Abby Caplin / Poetry 6.1 / Spring, 2018



Photography © by Tammy Ruggles from RSR Featured Art



Sky is cold and darkening though it’s early
afternoon. A friend called to say
you died on Friday smashing

into a parked car. I know
you had a way of saying your truth,
meaning you may or may not have been helpful,

meaning it may or may not
have been the truth.
The point is that your death is a great

way to raise funds
for the institute, pay
you craved for yourself.

I search my heart
and desk for sorrow,
but find only this white crystal

I bought last summer
that looks like a nugget
of coconut meat knocked

out of its shell, but isn’t.
And this brass lamp, its light
warming the frozen landscape

of your wrinkled face,
your stained teeth, your sprightly,
icicle-blue eyes.


I had forgotten about our fox
and gull relatives, until a Brooklyn-
born shaman reminded me that we
are all born of the first
celled beings, that all living

things are cousins,
and all stones want comfort.
The wild parrots rest
in the old pine out back
where I spot their toddler

eyes and toy beaks, their feathery
cherry helmets,
born of enslaved
Ecuadorian ancestors.
My ear breaks

rearranging itself
to unscramble their chatty squawks
as they bounce
on telephone wires.
You are poisoning us, they say.

Unless you take responsibility,
we’ll be wiped out.
This is why we wake you up
at noon and don’t
give you our feathers

Under the picnic table,
garden spiders weave
a gentle web around
my ankles. Their tenderness
is almost unbearable.

Then, Uncle Skunk gassed
the garage, and the Toyota mutated
from black and white to Technicolor,
the cement floor cracking
along fault lines.

O Ancestors, I had forgotten you!

Today I bathed in garden dirt,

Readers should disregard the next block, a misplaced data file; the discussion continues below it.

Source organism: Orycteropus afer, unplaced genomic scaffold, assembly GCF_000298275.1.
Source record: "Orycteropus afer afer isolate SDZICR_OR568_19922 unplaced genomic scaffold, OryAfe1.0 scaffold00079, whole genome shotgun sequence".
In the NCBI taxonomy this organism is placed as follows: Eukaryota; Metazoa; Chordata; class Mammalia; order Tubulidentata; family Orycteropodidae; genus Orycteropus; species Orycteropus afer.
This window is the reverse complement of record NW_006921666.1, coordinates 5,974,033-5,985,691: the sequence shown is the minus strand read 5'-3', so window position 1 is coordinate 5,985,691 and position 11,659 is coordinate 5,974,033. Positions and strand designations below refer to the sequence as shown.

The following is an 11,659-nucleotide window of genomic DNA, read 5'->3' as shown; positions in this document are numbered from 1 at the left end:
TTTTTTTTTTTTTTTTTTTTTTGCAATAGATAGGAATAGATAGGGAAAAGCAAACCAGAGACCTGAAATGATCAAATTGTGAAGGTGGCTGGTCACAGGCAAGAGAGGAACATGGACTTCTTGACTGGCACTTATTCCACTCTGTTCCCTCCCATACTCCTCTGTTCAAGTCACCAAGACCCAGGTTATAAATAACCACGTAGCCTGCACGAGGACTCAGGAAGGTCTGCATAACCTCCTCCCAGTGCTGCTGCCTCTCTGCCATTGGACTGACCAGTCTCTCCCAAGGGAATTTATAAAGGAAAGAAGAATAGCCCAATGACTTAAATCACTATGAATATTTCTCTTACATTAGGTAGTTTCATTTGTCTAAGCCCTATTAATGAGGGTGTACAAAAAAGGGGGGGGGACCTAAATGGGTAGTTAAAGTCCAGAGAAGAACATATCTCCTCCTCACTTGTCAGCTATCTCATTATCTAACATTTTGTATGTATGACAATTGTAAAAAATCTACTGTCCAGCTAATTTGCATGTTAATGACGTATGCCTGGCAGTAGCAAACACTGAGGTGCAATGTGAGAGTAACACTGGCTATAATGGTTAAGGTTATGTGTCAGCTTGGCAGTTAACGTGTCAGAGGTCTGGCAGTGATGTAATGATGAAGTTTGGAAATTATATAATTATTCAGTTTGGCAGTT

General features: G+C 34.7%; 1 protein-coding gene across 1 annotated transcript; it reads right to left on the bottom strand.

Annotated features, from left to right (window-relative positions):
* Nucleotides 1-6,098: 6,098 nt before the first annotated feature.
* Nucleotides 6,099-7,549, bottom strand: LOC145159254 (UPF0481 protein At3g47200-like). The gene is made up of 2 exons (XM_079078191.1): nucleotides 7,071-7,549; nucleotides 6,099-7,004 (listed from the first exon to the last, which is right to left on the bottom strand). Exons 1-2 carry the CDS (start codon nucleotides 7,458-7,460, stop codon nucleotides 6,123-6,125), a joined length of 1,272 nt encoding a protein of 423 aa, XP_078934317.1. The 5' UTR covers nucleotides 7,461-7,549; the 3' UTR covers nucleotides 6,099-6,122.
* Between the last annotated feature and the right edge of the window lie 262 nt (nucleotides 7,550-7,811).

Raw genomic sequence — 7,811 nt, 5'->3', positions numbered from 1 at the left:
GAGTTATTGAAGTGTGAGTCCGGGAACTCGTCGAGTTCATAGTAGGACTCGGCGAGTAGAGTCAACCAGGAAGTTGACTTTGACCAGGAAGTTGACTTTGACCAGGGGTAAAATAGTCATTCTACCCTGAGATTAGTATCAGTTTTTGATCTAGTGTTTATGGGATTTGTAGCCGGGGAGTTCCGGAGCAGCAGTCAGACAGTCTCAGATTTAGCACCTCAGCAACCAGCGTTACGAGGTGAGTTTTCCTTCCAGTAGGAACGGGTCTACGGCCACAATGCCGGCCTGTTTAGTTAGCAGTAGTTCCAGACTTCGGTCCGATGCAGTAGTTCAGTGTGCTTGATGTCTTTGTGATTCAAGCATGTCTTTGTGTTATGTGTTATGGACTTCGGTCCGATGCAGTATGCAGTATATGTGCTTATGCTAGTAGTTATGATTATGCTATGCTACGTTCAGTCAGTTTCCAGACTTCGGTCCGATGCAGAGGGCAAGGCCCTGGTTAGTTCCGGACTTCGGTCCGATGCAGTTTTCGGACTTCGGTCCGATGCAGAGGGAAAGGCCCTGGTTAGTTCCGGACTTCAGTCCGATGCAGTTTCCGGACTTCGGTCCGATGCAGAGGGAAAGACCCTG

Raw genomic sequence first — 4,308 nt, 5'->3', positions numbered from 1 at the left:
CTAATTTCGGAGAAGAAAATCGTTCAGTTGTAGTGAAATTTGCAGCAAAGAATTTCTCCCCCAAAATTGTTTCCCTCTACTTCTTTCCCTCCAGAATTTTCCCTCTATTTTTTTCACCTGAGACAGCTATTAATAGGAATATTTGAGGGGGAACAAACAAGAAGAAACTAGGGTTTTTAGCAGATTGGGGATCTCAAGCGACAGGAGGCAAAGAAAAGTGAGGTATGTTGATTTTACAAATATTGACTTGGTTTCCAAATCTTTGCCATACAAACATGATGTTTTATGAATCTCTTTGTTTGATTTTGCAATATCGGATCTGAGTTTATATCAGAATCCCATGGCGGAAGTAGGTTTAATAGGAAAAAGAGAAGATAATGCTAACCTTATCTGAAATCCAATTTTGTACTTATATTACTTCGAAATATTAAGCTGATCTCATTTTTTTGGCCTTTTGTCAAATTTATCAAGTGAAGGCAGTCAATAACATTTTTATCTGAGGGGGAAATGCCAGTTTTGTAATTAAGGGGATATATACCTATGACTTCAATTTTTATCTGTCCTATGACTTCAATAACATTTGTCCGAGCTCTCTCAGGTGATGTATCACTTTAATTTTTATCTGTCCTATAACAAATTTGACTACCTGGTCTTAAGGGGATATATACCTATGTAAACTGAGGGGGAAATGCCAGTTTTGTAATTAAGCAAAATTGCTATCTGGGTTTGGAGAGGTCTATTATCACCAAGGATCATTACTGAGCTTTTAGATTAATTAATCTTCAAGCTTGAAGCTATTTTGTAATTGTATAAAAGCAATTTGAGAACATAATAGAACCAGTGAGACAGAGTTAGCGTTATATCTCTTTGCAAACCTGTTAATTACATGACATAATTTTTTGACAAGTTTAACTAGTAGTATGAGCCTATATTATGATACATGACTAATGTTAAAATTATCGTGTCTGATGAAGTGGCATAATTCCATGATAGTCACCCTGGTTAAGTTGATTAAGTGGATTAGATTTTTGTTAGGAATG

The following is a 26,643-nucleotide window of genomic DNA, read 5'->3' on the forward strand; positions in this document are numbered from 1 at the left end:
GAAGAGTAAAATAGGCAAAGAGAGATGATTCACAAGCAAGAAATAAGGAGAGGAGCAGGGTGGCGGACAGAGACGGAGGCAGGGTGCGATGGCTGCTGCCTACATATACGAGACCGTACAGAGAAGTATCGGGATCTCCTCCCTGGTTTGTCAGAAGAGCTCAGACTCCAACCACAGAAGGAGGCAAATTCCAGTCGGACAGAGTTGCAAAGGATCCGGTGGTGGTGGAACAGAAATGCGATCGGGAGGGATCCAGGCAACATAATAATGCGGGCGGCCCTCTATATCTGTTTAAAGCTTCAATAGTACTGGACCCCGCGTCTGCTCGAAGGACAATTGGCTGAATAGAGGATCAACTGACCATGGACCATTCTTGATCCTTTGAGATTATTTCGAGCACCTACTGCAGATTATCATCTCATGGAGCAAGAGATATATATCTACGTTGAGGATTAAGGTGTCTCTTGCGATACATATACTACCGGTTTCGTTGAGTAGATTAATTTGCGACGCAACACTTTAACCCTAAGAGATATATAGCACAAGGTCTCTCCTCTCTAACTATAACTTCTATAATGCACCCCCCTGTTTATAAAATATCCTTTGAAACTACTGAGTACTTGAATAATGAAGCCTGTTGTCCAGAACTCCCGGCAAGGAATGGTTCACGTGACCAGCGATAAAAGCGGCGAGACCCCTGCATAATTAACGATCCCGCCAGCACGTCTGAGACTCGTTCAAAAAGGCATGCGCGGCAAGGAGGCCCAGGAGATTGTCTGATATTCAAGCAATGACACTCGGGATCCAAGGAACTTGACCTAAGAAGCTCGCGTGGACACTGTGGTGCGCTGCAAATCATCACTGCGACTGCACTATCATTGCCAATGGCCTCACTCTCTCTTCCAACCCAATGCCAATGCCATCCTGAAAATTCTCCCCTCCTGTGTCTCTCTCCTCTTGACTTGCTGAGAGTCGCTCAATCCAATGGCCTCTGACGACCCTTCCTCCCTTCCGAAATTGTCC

threw ashes on my head
and over my left shoulder,
asked forgiveness from the bells
of flax, the stout calendula,

the nursery rows of romaine.
I dreamed of Siberian
permafrost where a Yakutian great-
grandmother looks for me
with my mother’s eyes,

her village now tarred in Gap
and McDonald’s, and too much time
has passed. I try to forgive her children
for forgetting her,
try to remember spider

grandmothers and their looms,
the way they gather,
a circle of weavers in council,
the way they bless those home-
grown tomatoes that taste so good.


Abby Caplin received her medical degree from Texas Tech University and master’s degree in integral counseling psychology from the California Institute of Integral Studies. She currently works as a physician, practicing mind-body medicine and counseling. Caplin’s poem “Still Arguing with Old Synagogue” was a finalist in Anna Davidson Rosenberg Poetry Award (2015), and she’s an award recipient of the San Francisco Poets Eleven (2016) poetry contest. Her poetry and nonfiction have been published or are forthcoming in several journals and anthologies, including Adanna, Alyss, apt, Big Muddy, The Binnacle, Burningword, Canary, Catamaran, Common Ground Review, Crack the Spine, Dunes Review, Forge, The Healing Muse, ,McNeese OxMag, Poetica, The Round, The Scream Online, TSR: The Southampton Review, These Fragile Lilacs, Third Wednesday, Tiger’s Eye, Tikkun, Whistling Shade, and Willow Review.


Comments are closed.